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Modelling scores at Arsenal’s new home

Each section of a primary truss weighs 350 tonnes

Arsenal FC’s new home ground is ahead of schedule and looks like being a jewel among stadiums. David Fowler reports on the game plan from pitchside.

FACT FILE: The Emirates stadium

Client: Arsenal Football Club
Architect: HOK Sports Architecture
Structural Engineer: Buro Happold
Main Contractor: Sir Robert McAlpine
Steelwork Contractor: Watson Steel Structures
Steel Tonnage: 3000t in roof
Project Cost: £357M
Due for Completion: July 2006

Self-effacement is not a quality normally associated with a stadium – nor with professional football in general. But for Arsenal’s new home ground it was essential. The Emirates stadium is only 0.5km from Highbury, the club’s revered home of 92 years, in an area of dense Victorian housing, and gaining planning approval was not a straightforward task.

“It’s quite unlike Wembley: it’s all about being discreet – for a 60,000-seat stadium,” says architect Christopher Lee of HOK Sports Architecture. The Emirates stadium’s 46m height would fit three times under the new Wembley arch.

Even a 46m high structure is going to be noticeable. It’s likely, though, that Emirates will come to be thought of as a jewel among stadiums, very much in the tradition of Highbury, whose Art Deco east and west stands are listed structures.

Finding a site in the inner city so close to the club’s existing home is a minor miracle in itself but it presented a number of construction challenges. The triangular plot is bounded on one side by the East Coast Main Line railway and on the other by the Network Rail line from Moorgate. The PIccadilly and Victoria tube lines run under the railways and a main Thames Water sewer crosses the site from east to west.

The Emirates Stadium replaces Arsenal’s Highbury stadium

Elliptical bowl was the most efficient fit for the awkwardly shaped site

Tripods 11m high support the main trusses

The roof slopes down towards the pitch to maximise light

The site was most recently used for light industry. Watson Steel Structures is currently welding together the second halves of two primary roof trusses on what will next year be the pitch but last year was a working waste recycling station attracting 200 lorries daily. This waste transfer station continued, fully operational, from the start of construction last February until a new centre, built as part of the project, was ready in August.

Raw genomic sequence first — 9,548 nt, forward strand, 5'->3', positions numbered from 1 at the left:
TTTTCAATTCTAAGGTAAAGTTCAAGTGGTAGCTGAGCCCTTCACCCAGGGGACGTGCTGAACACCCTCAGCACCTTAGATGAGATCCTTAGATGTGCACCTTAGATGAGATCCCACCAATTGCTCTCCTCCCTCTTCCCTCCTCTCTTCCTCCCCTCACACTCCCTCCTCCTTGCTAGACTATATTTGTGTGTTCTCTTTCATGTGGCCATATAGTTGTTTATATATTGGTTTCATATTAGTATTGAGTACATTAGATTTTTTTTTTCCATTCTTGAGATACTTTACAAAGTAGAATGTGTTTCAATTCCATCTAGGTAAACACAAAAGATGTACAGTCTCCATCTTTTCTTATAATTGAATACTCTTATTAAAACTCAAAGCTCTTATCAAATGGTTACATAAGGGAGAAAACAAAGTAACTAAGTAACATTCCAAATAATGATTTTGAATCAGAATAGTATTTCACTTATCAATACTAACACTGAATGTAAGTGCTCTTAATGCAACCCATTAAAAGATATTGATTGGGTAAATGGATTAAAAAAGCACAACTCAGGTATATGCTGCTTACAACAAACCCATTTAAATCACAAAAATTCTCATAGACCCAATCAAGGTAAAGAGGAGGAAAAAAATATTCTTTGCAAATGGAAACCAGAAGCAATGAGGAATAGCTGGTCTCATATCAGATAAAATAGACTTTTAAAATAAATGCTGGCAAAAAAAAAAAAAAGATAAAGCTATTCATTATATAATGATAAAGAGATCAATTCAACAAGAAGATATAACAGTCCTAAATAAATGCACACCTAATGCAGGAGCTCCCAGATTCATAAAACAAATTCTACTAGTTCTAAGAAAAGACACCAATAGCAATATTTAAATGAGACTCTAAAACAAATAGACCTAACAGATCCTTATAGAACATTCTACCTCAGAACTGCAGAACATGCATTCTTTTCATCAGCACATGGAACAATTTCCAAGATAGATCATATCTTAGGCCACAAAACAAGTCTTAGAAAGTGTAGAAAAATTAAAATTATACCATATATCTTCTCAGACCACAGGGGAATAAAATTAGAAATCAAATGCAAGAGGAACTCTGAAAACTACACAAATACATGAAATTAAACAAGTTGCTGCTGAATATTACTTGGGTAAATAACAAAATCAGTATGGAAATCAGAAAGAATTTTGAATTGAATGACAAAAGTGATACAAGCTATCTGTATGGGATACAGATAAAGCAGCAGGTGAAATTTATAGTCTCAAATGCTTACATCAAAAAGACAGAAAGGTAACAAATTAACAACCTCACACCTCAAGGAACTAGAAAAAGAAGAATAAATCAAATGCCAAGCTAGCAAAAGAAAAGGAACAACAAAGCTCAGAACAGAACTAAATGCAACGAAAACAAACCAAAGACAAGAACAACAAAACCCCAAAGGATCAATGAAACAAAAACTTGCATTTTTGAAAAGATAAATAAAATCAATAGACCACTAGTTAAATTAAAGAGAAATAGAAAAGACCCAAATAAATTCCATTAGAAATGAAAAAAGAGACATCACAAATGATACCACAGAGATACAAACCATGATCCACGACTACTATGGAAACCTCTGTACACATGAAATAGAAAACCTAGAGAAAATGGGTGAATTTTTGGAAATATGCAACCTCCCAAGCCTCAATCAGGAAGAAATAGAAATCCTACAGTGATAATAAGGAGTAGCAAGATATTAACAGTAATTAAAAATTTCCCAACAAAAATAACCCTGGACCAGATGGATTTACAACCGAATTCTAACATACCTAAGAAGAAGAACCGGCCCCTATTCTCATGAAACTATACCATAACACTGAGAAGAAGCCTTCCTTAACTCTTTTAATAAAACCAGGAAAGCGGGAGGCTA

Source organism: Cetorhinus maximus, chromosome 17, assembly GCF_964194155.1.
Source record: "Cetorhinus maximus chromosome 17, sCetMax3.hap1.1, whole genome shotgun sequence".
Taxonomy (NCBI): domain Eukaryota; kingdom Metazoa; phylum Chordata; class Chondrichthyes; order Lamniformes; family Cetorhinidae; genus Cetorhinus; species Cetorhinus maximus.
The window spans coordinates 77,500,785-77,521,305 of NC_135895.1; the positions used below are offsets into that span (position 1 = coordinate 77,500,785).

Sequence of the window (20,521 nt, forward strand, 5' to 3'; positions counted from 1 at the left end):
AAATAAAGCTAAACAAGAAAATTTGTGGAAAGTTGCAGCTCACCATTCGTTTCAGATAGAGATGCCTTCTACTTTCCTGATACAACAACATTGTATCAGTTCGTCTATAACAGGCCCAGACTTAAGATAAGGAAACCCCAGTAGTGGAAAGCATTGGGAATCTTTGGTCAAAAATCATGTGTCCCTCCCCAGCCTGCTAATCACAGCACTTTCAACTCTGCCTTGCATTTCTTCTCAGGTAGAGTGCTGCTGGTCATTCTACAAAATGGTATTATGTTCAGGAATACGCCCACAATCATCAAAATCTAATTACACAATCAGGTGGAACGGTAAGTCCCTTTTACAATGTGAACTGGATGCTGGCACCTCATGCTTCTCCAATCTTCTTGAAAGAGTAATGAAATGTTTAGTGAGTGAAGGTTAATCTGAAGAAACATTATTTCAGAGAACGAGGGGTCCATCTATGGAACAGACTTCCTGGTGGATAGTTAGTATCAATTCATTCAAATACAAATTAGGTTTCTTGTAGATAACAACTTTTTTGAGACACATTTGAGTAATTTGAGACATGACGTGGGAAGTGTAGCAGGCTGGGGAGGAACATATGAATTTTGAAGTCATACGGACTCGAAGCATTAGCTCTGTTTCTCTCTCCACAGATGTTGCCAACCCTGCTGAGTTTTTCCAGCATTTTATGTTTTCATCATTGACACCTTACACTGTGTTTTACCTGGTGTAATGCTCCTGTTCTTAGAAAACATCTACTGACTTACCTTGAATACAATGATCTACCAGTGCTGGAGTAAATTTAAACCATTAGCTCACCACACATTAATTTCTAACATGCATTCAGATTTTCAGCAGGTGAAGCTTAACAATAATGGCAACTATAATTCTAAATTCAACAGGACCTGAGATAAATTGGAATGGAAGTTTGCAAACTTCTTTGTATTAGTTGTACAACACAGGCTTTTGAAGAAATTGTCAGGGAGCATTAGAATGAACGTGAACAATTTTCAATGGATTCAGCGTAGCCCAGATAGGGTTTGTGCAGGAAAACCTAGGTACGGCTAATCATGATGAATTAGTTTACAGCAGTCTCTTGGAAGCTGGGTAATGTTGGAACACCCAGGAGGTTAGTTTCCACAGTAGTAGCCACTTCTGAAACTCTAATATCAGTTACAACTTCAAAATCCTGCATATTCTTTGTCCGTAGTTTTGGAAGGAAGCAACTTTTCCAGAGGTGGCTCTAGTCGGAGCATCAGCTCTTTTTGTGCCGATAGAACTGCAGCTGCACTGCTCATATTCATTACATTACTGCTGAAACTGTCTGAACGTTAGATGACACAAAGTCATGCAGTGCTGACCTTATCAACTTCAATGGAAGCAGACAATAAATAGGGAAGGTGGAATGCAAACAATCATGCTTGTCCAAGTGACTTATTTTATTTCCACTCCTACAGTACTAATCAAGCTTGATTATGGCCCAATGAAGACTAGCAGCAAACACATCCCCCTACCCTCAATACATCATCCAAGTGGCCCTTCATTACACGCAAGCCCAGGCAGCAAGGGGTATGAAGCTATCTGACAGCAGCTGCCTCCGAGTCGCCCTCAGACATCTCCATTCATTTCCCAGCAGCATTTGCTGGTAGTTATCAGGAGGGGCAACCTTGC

Nonetheless, just over a year into the contract and with around 15 months to go, progress is impressive. The north stand superstructure (which is steel for the top tier and reinforced concrete at lower levels) and the north half of the steel roof are well on the way to completion, though at the other end things are less advanced, because of the lack of access. And two steel bridges to carry pedestrians from the nearby stations across the rail lines to the stadium, the bigger one weighing 380t and measuring 22m wide, were lifted into place last autumn.

Construction of the roof is ahead of schedule. Sir Robert McAlpine Project Director Rolv Kristiansen, a veteran of high-profile projects such as the Millennium Dome, says: “We set ourselves a tough programme for 2004 deliberately, and lifted the roof trusses in December, rather than January as planned.”

For the form of the stadium, the architect adopted an elliptical bowl with seats all round as the most efficient way to fit the stadium into the site. The roof, the stadium’s most impressive feature and with a plan area of 26,000m², has a “billowing” or saddle-shaped inner edge, which derived from the elliptical plan. The main roof structure consists of two primary trusses spanning north-south between 11m high tripod supports at each end, two secondary trusses spanning between the primaries, and tertiary trusses spanning between the primaries or secondaries and a perimeter truss.

The roof slopes down towards the pitch so that the 15.5m deep truss at the front will be more or less hidden from the outside. The view will be uninterrupted by columns, and a great deal of  work has gone into optimising sightlines from all seats. Because of the slope of the roof, rainwater has to be pumped back up the slope from the front.